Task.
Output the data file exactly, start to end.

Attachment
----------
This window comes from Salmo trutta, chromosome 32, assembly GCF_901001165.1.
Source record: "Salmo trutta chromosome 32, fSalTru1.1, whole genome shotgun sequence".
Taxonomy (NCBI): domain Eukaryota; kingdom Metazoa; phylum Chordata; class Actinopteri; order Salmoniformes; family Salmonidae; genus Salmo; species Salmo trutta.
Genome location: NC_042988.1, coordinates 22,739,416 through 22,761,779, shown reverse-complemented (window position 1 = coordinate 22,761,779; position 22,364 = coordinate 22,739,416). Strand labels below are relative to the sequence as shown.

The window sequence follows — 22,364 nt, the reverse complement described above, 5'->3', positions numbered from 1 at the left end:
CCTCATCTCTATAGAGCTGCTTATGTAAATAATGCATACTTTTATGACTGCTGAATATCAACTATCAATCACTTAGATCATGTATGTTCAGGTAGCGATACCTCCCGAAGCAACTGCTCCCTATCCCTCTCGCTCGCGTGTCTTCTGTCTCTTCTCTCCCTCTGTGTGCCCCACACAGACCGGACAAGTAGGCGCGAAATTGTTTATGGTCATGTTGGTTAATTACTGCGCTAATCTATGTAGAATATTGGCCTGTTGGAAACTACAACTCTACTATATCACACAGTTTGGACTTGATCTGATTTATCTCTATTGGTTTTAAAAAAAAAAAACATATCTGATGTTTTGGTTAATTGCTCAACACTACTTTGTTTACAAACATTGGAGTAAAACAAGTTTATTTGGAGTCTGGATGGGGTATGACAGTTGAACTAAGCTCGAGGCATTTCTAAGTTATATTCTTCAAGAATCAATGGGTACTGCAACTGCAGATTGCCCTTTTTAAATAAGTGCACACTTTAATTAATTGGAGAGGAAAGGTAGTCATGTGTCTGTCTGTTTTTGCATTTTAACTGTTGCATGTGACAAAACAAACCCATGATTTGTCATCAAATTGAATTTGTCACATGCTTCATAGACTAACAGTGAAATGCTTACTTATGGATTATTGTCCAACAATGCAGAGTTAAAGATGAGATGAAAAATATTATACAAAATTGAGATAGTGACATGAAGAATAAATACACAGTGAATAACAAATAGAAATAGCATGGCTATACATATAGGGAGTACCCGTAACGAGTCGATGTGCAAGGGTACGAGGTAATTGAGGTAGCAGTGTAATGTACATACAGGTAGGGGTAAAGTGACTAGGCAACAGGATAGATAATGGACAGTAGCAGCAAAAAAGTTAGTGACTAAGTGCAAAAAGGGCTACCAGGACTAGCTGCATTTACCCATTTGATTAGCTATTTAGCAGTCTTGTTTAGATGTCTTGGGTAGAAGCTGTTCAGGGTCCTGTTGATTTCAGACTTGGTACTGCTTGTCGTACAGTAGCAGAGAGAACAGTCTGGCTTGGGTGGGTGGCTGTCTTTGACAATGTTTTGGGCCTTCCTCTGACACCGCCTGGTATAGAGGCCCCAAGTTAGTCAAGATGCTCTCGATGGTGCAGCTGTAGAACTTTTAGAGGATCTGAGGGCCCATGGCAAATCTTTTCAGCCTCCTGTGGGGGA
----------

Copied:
This window comes from Salmo trutta, chromosome 32, assembly GCF_901001165.1.
Source record: "Salmo trutta chromosome 32, fSalTru1.1, whole genome shotgun sequence".
Taxonomy (NCBI): domain Eukaryota; kingdom Metazoa; phylum Chordata; class Actinopteri; order Salmoniformes; family Salmonidae; genus Salmo; species Salmo trutta.
Genome location: NC_042988.1, coordinates 22,739,416 through 22,761,779, shown reverse-complemented (window position 1 = coordinate 22,761,779; position 22,364 = coordinate 22,739,416). Strand labels below are relative to the sequence as shown.

The window sequence follows — 22,364 nt, the reverse complement described above, 5'->3', positions numbered from 1 at the left end:
CCTCATCTCTATAGAGCTGCTTATGTAAATAATGCATACTTTTATGACTGCTGAATATCAACTATCAATCACTTAGATCATGTATGTTCAGGTAGCGATACCTCCCGAAGCAACTGCTCCCTATCCCTCTCGCTCGCGTGTCTTCTGTCTCTTCTCTCCCTCTGTGTGCCCCACACAGACCGGACAAGTAGGCGCGAAATTGTTTATGGTCATGTTGGTTAATTACTGCGCTAATCTATGTAGAATATTGGCCTGTTGGAAACTACAACTCTACTATATCACACAGTTTGGACTTGATCTGATTTATCTCTATTGGTTTTAAAAAAAAAAAACATATCTGATGTTTTGGTTAATTGCTCAACACTACTTTGTTTACAAACATTGGAGTAAAACAAGTTTATTTGGAGTCTGGATGGGGTATGACAGTTGAACTAAGCTCGAGGCATTTCTAAGTTATATTCTTCAAGAATCAATGGGTACTGCAACTGCAGATTGCCCTTTTTAAATAAGTGCACACTTTAATTAATTGGAGAGGAAAGGTAGTCATGTGTCTGTCTGTTTTTGCATTTTAACTGTTGCATGTGACAAAACAAACCCATGATTTGTCATCAAATTGAATTTGTCACATGCTTCATAGACTAACAGTGAAATGCTTACTTATGGATTATTGTCCAACAATGCAGAGTTAAAGATGAGATGAAAAATATTATACAAAATTGAGATAGTGACATGAAGAATAAATACACAGTGAATAACAAATAGAAATAGCATGGCTATACATATAGGGAGTACCCGTAACGAGTCGATGTGCAAGGGTACGAGGTAATTGAGGTAGCAGTGTAATGTACATACAGGTAGGGGTAAAGTGACTAGGCAACAGGATAGATAATGGACAGTAGCAGCAAAAAAGTTAGTGACTAAGTGCAAAAAGGGCTACCAGGACTAGCTGCATTTACCCATTTGATTAGCTATTTAGCAGTCTTGTTTAGATGTCTTGGGTAGAAGCTGTTCAGGGTCCTGTTGATTTCAGACTTGGTACTGCTTGTCGTACAGTAGCAGAGAGAACAGTCTGGCTTGGGTGGGTGGCTGTCTTTGACAATGTTTTGGGCCTTCCTCTGACACCGCCTGGTATAGAGGCCCCAAGTTAGTCAAGATGCTCTCGATGGTGCAGCTGTAGAACTTTTAGAGGATCTGAGGGCCCATGGCAAATCTTTTCAGCCTCCTGTGGGGGA